“We were always looking for innovative ways to help students understand the way ‘history’ is made,” Ms. O’Neil says.
Paul Sigris ’78, was among those eighth grade excavators. He says his memories of the dig are “vivid.”
“It was a hands-on approach to teaching American history,” he says. “We weren’t watching an archeological dig, we were doing an archeological dig. There was a huge difference. It also meant that we got dirty.”
During her 33-year tenure at Williston Northampton, as both a teacher and an administrator, Ms. O’Neil had a talent for uncovering something miraculous just below the surface—from an old hairbrush, to a teacher’s innate ability to inspire a classroom of students. She took everything to the next level: first elevating how she taught history and then elevating how the school, collectively, approached the curriculum.
As the director of the Middle School, the academic dean, the dean of faculty, the assistant head, and finally, as associate head of school from 1990 to 2001, Ms. O’Neil was an historian who was also quietly, and rather cheerily, making history.
“To this day, I have an interest in archeology,” says Mr. Sigrist, an actor, who for 10 years directed an oral history project at the Ellis Island Immigration Museum. “Doing that dig was kind of a dream come true. Going down into that dirt seven feet down and pulling stuff out of the dirt, it was heaven. Certainly Ms. O’Neil fostered and cultivated that life-long interest in history, and I eventually pursued it as a career.”
On a crisp morning in early November, Susanna White’s Upper School art students gather at the Reed Campus Center’s Grubbs Gallery. A recently mounted exhibit of landscape paintings by New England artist David Marshall — tumbling brooks, snowy hemlocks, summer hillsides — hangs on the soaring white walls, while the gallery’s large windows frame a view of the school’s pond, the maples outside bright with fall colors. It’s hard to imagine a more inspiring setting for a painting session.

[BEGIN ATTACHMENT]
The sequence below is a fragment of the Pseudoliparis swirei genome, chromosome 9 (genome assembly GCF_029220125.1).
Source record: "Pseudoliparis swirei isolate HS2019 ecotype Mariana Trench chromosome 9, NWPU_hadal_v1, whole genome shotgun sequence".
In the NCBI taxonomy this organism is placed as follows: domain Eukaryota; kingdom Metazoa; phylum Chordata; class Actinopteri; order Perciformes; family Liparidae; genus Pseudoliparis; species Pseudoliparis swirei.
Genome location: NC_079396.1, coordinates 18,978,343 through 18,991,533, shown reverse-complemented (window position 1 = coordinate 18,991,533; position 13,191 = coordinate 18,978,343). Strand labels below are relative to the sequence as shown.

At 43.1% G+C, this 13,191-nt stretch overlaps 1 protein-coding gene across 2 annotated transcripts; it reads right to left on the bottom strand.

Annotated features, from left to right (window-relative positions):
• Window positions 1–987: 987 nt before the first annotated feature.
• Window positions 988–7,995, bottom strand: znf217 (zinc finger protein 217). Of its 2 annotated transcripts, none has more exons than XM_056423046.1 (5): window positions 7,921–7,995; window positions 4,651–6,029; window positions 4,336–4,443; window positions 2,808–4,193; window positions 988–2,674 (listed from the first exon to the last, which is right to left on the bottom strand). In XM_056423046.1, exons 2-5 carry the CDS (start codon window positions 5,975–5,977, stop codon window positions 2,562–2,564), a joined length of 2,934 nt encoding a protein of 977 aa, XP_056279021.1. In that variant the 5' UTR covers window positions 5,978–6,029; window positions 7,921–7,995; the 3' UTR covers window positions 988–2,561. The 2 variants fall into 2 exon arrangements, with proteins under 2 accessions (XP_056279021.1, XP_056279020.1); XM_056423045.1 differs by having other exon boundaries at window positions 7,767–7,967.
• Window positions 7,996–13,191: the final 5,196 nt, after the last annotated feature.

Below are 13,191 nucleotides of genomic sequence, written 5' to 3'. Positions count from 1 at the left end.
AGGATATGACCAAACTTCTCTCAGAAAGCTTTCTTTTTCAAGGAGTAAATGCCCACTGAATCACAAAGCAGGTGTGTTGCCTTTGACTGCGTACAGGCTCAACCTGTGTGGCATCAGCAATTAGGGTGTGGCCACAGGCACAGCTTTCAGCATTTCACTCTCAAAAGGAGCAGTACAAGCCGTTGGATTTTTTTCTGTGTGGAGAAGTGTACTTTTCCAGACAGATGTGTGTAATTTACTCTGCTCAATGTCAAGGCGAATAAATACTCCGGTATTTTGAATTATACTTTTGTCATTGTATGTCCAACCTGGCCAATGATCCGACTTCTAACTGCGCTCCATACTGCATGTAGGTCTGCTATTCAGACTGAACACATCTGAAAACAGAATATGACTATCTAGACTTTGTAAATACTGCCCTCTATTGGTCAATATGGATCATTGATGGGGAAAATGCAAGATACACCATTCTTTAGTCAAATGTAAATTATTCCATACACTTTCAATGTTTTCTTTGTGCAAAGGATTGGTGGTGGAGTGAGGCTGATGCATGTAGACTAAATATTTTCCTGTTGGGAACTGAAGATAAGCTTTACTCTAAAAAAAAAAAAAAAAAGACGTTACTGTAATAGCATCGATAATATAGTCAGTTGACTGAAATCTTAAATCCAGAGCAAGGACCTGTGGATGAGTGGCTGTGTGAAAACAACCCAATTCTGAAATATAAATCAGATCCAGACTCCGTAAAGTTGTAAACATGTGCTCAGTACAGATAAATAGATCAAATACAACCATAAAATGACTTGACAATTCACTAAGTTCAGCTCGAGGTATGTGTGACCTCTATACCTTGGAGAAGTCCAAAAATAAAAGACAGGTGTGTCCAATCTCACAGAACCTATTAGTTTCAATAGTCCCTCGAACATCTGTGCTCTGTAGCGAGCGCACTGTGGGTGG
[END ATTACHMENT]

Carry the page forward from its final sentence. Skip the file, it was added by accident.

Then the kids get down to work and, in place of the traditional pigments, brushes, and sketchpads, they open their backpacks and pull out Surface Pro tablets. For this morning’s assignment — explore Mr. Marshall’s plein air technique by sketching one of his oils — they’ll be working in Fresh Paint, a software app that mimics paint and brushes.
Welcome to the innovative world of Williston Northampton’s Curricular Technology Initiative (CTI), where every day students and teachers are finding new ways to apply digital tools.
Rolled out in stages over the course of the last year and a half, CTI is Williston Northampton’s name for its one-to-one technology program, through which the school issues a tablet computer to every student and faculty member. In addition to the actual tablets, the program includes the organizational and work-sharing software run by the devices, such as the notebook-sharing program OneNote, and the campus-wide wireless network that makes everything hum.
When she was in third grade, Kristina Conroy’s life changed dramatically. Suddenly, instead of quiet family dinners, Ms. Conroy was grabbing a plate at a dining commons and queuing up with a line of rowdy teenagers. Instead of a small backyard, an entire quad was her playground. Instead of one brother, Ms. Conroy had some 400 surrogate siblings to play with.
“I just remember getting there and feeling like I was surrounded by surrogate parents and surrogate siblings all the time,” said Ms. Conroy ’10, of her experience moving to a boarding school campus.